As Stunts are chosen by players, some may be renamed to be more genre appropriate. These will be recorded in the Rules section for reference.


In the standard rules, if the acting player and the defender in a conflict achieve the same result (tie), nothing happens. If this occurs in Twist of Fate, the acting player may declare a Heroic Effort, inflict one Stress upon themselves and inflict one Stress upon the defender. In each case, the Stress is inflicted on the lowest box available. This Stress must be Health or Composure according to the kind of conflict they are engaged in. 5

Critical Success

Rolling all blanks on offense in any conflict allows the attacker to immediately inflict a Consequence (of the mildest available) on their target irrespective of whether they generated any Shifts. This Consequence cannot be bought off or avoided in any fashion. Rolling all blanks on defense in any conflict allows the defender to avoid any stress or Consequences from their attacker irrespective of whether their attacker generated any Shifts and also to tag their opponent with a fragile Aspect of some kind (e.g. "Overextended," "The Tables Are Turned!"). This exemplary defense cannot be bought off or avoided in any fashion. The odds of rolling all blanks on 4dF is 1 in 81. 6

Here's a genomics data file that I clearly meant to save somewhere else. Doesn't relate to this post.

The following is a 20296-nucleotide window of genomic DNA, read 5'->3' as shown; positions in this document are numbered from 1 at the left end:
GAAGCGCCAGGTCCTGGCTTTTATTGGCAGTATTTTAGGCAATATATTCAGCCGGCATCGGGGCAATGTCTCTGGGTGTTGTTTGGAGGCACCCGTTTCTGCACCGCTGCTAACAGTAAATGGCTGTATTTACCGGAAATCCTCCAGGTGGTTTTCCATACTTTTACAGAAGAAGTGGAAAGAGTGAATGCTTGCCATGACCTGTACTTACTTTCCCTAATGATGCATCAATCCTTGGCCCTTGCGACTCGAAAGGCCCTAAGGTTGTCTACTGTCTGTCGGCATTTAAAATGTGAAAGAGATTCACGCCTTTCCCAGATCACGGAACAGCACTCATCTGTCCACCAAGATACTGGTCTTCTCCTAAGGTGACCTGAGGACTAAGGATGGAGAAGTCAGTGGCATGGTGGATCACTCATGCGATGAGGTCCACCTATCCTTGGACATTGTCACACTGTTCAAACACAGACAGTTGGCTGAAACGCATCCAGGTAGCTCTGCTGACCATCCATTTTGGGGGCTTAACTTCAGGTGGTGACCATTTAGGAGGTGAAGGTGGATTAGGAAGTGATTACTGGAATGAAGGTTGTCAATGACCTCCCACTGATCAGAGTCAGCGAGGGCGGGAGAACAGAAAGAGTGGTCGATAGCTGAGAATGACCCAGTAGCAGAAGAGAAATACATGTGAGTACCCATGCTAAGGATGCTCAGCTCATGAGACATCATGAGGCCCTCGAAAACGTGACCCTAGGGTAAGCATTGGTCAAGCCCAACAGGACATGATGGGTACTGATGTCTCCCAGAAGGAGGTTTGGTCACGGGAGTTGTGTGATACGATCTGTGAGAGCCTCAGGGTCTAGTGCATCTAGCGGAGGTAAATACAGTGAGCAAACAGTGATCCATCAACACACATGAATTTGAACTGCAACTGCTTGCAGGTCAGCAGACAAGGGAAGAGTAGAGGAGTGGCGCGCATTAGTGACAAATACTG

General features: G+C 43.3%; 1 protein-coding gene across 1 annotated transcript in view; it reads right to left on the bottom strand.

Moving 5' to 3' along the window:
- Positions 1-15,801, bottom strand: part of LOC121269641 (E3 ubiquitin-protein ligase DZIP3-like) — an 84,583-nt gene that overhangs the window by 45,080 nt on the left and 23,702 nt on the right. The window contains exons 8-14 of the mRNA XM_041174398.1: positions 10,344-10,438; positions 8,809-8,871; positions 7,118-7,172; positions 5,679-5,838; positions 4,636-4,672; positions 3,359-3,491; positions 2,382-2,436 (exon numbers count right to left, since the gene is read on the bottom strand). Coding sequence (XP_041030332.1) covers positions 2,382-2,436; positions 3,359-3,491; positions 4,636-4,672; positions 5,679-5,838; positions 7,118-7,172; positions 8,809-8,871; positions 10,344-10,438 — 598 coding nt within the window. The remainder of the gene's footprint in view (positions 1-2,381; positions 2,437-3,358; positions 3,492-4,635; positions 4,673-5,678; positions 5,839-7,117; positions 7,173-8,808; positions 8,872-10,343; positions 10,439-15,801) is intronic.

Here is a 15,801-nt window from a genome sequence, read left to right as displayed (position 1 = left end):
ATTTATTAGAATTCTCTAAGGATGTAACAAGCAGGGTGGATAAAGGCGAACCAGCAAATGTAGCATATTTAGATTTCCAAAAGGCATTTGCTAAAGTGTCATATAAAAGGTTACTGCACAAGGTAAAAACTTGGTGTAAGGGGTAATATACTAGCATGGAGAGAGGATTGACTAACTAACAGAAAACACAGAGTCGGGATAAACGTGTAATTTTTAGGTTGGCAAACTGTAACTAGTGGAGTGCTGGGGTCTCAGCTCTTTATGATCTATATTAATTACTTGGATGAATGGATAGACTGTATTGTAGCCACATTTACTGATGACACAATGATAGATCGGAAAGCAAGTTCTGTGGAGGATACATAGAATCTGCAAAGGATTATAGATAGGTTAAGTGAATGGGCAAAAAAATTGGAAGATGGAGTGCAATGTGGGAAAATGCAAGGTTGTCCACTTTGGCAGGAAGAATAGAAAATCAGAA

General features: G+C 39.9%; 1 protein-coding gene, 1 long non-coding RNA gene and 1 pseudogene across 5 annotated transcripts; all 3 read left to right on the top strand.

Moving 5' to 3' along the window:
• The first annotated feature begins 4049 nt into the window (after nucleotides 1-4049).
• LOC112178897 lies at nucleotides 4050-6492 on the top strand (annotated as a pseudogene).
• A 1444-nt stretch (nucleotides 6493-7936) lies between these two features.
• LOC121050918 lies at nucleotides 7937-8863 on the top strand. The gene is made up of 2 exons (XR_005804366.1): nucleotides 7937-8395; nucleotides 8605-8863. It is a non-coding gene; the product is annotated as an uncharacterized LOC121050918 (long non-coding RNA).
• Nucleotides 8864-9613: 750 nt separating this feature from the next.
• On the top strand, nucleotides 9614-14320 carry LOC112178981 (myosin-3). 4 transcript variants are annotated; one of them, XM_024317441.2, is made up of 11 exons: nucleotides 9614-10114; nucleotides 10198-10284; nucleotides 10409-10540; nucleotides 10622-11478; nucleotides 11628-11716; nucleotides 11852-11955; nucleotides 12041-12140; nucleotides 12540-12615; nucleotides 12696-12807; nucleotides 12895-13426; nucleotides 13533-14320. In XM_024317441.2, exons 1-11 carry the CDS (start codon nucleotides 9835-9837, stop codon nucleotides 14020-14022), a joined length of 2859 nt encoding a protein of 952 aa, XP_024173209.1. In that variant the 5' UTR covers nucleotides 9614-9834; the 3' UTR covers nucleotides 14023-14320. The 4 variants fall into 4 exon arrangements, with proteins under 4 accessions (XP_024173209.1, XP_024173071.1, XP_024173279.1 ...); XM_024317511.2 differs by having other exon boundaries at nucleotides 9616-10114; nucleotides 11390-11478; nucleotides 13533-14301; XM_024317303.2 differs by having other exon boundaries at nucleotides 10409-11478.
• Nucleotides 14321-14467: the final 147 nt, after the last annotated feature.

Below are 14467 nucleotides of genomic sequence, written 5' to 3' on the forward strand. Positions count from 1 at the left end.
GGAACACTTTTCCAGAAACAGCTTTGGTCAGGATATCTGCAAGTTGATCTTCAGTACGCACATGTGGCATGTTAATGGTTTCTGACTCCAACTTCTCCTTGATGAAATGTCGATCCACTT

Earning Fate Points

The default way of earning additional Fate Points is by accepting Compels against one's Aspects. Here are additional methods:

If a player's character is not present in a scene but that player contributes a suggestion which shapes some aspect of the scene, creates a plot twist, introduces an interesting character, or adds interesting color and the other players like the suggestion, it becomes a part of the scene and the GM will award a Fate Point to that player. 7

Fate Points may also be awarded for outstanding or creative narration of a character's actions and/or words. Basically anything that makes everyone at the table nod or smile and say, "Cool!" is potentially worthy of a Fate Point.